L'ESTRANGE, Roger (1616-1704), of High Holborn, Mdx.

Published in The History of Parliament: the House of Commons 1660-1690, ed. B.D. Henning, 1983
Available from Boydell and Brewer



Family and Education

b. 17 Dec. 1616, 3rd s. of Sir Hamon L’Estrange (d.1653) of Hunstanton, Norf. by Alicia, da. and coh. of Richard Stubbs of Sedgeford, Norf. educ. Eton c.1632; Sidney Sussex, Camb. 1634; G. Inn 1637. m. by 1680, Mary (d. 7 Apr. 1694), da. of Sir Thomas Dolman of Shaw, Berks., 2s. (1 d.v.p.) 1da. Kntd. 30 Apr. 1685.

Offices Held

Commr. for loyal and indigent officers, Norf. 1662; j.p. Mdx. Apr.-Dec. 1680, Mdx. and Westminster 1683-9; freeman, Winchester 1685.1

Surveyor of the press 1662-79, 1684-9.2


Only a small portion of L’Estrange’s colourful career was devoted to parliamentary politics. A younger son of an ancient Norfolk family, conspicuous both for its loyal sufferings and its literary tastes, he first fought for the Stuarts in the Bishops’ wars. He was sentenced to death by John Mylles at a court-martial in 1643 for attempting to seize King’s Lynn, and played a prominent part in Kent in the second Civil War. In exile he took service for a time in a cardinal’s household, where his musical talents were appreciated but his devotion to his Church could not be shaken. He was pardoned by the Protector in 1653, and lived for the next few years in such style that some believed him to have also been granted a pension. He began his career as a pamphleteer with an attack on the military regime and their London allies in December 1659, and after the Restoration complained bitterly of the neglect of loyal Cavaliers by the Court. He was appointed surveyor of the press in 1662, and confirmed in office by Sir Henry Bennet under the Press Act in the following year. His post carried no salary, but gave him powers of search and censorship with the sole right to publish ‘narratives’ not exceeding two sheets of paper. He thus supplanted (Sir) John Berkenhead as the chief government propagandist. He could not equal his predecessor in learning, grace, wit or dignity, but he far surpassed him in virulence, especially directed against the nonconformists, who retaliated, so far as they were able, by styling him ‘the dog Towser’, a monster of profanity, drunkenness, and depravity. His reporting of the second Dutch war failed to satisfy the Court, and in 1665 his news-books were superseded by the foundation of the Gazetteunder the editorship of Joseph Williamson. L’Estrange was compensated with a pension of £300, which he was required to earn by tracking down the authors and printers of seditious libels. In this task, which involved him in a prolonged dispute with the Stationers’ Company, he enjoyed very little success, and he lost office when the Press Act expired in May 1679.3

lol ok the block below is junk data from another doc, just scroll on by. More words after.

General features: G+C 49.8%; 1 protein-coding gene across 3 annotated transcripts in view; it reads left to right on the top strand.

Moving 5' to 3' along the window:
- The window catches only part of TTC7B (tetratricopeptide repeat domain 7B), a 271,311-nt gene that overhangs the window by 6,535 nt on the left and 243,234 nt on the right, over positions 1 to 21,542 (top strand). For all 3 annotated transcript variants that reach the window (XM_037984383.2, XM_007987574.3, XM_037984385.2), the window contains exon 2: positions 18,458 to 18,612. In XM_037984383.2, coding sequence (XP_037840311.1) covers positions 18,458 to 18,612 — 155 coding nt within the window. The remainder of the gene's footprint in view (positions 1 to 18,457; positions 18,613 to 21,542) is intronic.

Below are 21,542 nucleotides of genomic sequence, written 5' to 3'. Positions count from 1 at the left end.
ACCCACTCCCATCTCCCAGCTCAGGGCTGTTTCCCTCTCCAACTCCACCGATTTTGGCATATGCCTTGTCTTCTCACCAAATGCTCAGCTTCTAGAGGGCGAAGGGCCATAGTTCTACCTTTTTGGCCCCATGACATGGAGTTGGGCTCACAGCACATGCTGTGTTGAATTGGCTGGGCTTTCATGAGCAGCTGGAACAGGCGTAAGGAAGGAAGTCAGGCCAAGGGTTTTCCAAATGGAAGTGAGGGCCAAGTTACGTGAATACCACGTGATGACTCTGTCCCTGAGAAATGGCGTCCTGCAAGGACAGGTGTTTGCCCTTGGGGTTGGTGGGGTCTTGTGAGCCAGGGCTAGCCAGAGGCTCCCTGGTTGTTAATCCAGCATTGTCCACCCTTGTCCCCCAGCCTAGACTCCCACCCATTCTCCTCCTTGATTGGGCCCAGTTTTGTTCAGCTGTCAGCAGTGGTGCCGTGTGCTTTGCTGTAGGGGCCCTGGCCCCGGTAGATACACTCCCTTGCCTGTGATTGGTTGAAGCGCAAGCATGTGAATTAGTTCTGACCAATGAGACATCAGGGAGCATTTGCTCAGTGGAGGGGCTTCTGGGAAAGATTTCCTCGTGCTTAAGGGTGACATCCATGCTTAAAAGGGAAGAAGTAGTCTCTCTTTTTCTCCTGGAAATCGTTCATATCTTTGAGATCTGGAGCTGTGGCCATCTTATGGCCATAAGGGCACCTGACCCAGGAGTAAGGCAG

L’Estrange was the first to publish even a whisper of doubt about the wilder aspects of the Popish Plot, and was accused by one of Oates’s crazier satellites not only of attempting to corrupt a witness, but also of the obligatory charge of Popery. The accusation was dismissed by the Privy Council, ‘His Majesty speaking very well of him’; but when the second Exclusion Parliament met the House of Lords recommended his removal from the commission of the peace, and he fled abroad. He returned early in 1681, and began to publish The Observator, which perhaps did more than any other news-sheet to turn the tide against the exclusionists and win the propaganda battle for the Court. In particular he devoted himself to the exposure of Oates’s fabrications. His post as surveyor of the press was revived in 1684, and he was rewarded by James II with a knighthood. At the general election of 1685 he was recommended as court candidate for Winchester by the Roman Catholic recorder, Bernard Howard, and returned without a contest when two local Tories were persuaded to withdraw. A moderately active Member, he was appointed to nine committees, including the committee of elections and privileges, and those to recommend expunctions from the Journals (a congenial task for a censor) and to consider the bills for regulating hackney coaches and providing carriages for the navy and ordnance. Although he defended the Declaration of Indulgence in 1687, the King was persuaded to offer him as a sacrifice to nonconformist hatred, and his news-sheet was suppressed. During the Revolution he was arrested on a charge of ‘writing and dispersing treasonable papers’, he was excluded from the Act of Indemnity in 1690, and twice taken into custody by the new regime. A non-juror, he supported himself by his pen, though his wife gambled away much of his earnings, and he required assistance from his great-nephew, Sir Hamon L’Estrange. His last years were saddened by the conversion of his daughter to the Church of Rome. He died on 12 Dec. 1704 and was buried at St. Giles in the Fields. His only son died unmarried a few months later without entering Parliament.4

Ref Volumes: 1660-1690

Author: Paula Watson


This biography is based on G. Kitchin, Sir Roger L’Estrange.

  • 1. Winchester corp. assembly bk. 6, f. 13.
  • 2. CSP Dom. 1661-2, p. 282; 1663-4, p. 240.
  • 3. Ibid. 1664-5, p. 420; 1665-6, p. 17; P. Fraser, Intell. of Secs. of State,, 49.
  • 4. Luttrell, i. 57, HMC Lords, i. 167, 246-51; LJ, xiii. 630; HMC 11th Rep. VII, 111-14.